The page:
Research & Commentary: Voice over Internet Protocol Deregulation

Published October 3, 2012

A product that is quickly changing the telecom industry and how people communicate is voice over Internet protocol (VoIP) calling, where voice and multimedia communication are conducted and transmitted over Internet protocol (IP) networks, such as the Internet. VoIP subscriptions have grown rapidly in recent years: According to the Federal Communications Commission, there were 34 million interconnected VoIP subscriptions as of June 2011, an increase of more than 50 percent since 2008. 

VoIP’s rapid expansion has made it a target for increased regulation. Currently, VoIP is regulated as an “information service,” which means it is not subject to telephone regulations and the associated added costs. In recent years however, the FCC has imposed several new requirements on the VoIP industry, including disability services, 911 enhancements, phone number portability, and contribution to the Universal Service Fund, which is designed to help pay for phone services for low-income and rural areas.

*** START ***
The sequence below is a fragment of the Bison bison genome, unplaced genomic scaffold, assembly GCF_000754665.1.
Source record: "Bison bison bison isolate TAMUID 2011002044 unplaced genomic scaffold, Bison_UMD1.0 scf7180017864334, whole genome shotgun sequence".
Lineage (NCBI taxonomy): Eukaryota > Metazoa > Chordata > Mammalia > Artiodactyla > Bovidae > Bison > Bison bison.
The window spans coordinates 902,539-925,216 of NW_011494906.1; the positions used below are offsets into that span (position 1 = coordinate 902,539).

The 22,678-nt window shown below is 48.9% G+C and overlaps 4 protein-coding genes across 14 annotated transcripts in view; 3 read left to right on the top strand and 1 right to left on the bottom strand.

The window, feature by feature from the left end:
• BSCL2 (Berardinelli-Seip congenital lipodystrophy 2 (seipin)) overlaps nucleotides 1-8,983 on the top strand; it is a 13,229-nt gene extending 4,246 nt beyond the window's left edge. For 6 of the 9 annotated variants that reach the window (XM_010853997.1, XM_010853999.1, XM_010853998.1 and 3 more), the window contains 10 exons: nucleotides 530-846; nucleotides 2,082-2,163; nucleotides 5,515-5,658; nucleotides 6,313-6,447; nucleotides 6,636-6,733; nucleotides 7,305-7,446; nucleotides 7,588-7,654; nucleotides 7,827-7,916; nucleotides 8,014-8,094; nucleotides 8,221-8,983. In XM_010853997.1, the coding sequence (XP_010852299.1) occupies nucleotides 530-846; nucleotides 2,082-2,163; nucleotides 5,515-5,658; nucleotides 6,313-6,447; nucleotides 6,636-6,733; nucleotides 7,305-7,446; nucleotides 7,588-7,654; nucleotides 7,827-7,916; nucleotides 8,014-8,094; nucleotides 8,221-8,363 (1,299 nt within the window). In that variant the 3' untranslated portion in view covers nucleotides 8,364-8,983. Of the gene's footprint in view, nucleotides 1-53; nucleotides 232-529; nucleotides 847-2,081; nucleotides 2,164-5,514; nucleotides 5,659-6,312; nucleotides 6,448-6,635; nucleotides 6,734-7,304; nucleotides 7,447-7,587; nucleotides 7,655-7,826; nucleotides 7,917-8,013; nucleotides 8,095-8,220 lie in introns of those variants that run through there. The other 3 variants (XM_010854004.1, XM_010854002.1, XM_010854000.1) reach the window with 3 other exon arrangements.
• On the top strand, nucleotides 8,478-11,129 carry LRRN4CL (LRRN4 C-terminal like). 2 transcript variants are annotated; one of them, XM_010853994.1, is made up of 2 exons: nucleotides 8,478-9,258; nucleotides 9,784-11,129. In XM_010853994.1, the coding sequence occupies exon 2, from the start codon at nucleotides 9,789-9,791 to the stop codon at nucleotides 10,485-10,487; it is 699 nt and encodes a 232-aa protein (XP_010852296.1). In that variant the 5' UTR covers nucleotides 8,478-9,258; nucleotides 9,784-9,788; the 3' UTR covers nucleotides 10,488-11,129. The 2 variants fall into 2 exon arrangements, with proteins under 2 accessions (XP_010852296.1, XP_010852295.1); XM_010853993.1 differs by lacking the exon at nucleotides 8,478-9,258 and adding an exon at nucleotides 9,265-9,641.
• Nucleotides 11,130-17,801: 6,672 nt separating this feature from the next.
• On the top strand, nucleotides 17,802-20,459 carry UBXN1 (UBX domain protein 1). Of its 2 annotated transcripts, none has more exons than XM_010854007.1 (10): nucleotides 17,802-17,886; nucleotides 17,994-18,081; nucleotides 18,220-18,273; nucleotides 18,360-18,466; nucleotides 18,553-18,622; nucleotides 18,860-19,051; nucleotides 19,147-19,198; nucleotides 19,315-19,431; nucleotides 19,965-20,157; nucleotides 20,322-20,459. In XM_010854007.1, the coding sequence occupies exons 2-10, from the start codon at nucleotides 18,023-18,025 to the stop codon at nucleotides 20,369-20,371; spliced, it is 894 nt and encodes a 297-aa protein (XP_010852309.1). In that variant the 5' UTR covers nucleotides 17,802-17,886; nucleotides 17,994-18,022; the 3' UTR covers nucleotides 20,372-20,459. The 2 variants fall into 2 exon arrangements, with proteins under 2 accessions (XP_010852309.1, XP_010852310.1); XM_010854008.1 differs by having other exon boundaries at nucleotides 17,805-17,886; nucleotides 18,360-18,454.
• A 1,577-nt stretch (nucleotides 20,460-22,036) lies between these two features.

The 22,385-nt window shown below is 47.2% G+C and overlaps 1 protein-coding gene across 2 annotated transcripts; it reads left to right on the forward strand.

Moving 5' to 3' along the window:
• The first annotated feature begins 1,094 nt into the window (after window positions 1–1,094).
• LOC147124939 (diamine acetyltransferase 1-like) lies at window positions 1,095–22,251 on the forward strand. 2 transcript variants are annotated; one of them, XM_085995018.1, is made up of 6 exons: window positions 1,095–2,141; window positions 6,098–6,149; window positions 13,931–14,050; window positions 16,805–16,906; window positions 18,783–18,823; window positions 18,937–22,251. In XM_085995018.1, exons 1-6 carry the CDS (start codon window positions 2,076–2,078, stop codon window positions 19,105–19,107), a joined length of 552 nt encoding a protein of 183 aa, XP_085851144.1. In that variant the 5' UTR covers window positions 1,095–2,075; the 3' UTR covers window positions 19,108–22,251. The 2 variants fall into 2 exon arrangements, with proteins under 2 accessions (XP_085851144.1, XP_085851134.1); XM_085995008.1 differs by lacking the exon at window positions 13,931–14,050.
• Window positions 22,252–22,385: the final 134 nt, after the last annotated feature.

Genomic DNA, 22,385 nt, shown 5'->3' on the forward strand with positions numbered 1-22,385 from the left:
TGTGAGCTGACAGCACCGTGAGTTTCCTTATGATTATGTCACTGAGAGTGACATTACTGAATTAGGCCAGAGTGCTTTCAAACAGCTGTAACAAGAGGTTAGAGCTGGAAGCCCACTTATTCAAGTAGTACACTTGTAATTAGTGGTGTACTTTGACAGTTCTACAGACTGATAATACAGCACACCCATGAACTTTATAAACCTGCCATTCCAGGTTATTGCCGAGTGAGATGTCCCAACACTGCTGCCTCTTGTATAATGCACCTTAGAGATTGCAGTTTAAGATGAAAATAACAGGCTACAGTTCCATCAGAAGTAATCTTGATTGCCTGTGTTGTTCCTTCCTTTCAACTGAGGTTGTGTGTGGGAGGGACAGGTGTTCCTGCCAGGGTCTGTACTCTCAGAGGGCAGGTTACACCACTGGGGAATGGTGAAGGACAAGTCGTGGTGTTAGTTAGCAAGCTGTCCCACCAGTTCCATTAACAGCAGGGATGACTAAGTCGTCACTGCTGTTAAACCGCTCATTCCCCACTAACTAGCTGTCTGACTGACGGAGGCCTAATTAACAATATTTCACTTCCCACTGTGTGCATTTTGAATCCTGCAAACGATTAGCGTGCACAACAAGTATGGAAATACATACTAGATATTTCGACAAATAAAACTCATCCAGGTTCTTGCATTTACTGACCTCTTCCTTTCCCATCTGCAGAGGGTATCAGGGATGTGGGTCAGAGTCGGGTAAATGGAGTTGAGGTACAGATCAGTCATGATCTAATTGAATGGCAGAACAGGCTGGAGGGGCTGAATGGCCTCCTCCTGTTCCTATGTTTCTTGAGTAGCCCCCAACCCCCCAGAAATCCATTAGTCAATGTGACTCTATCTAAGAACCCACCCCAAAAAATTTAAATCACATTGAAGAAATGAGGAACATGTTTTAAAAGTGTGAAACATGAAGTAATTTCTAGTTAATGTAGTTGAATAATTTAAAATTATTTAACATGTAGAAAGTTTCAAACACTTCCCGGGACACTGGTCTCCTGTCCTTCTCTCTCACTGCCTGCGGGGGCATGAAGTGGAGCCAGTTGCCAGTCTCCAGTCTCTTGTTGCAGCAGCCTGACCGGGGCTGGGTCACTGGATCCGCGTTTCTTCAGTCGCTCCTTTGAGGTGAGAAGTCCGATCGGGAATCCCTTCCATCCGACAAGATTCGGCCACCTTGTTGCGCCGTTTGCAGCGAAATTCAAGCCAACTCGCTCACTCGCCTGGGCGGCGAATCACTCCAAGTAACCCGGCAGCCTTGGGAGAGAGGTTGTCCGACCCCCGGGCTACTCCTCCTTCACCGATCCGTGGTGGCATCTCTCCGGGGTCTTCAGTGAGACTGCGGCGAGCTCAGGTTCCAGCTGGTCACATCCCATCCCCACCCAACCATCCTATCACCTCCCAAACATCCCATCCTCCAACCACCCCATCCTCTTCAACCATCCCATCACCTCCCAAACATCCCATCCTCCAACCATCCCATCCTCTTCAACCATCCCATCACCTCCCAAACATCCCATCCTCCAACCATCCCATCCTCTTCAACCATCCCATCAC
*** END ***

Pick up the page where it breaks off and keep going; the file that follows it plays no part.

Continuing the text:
To modernize their communications regulations and ensure the growth and expansion of their communications infrastructure, several states have moved toward deregulating VoIP and other telecom services by exempting VoIP from the authority of state public utilities commissions (PUCs). To date, 23 states have exempted VoIP from PUC authority. Over the past couple of years at least six states, including Colorado, Connecticut, Idaho, and New York, have proposed legislation to deregulate VoIP. 

Opponents of VoIP deregulation argue telecom companies freed from the regulatory authority of the state commissions will ignore consumers’ concerns and allow the telecom companies free rein in providing and pricing their services and maintaining communications infrastructure. 

That argument fails to acknowledge that the current regulatory system for telephone companies does not fit VoIP. By deregulating VoIP, states encourage innovation by removing the legacy rules that hinder telephone carriers. Ensuring price flexibility and lowering regulatory burdens spurs competition among telecom providers and gives consumers more options and greater access to the next-generation products they want.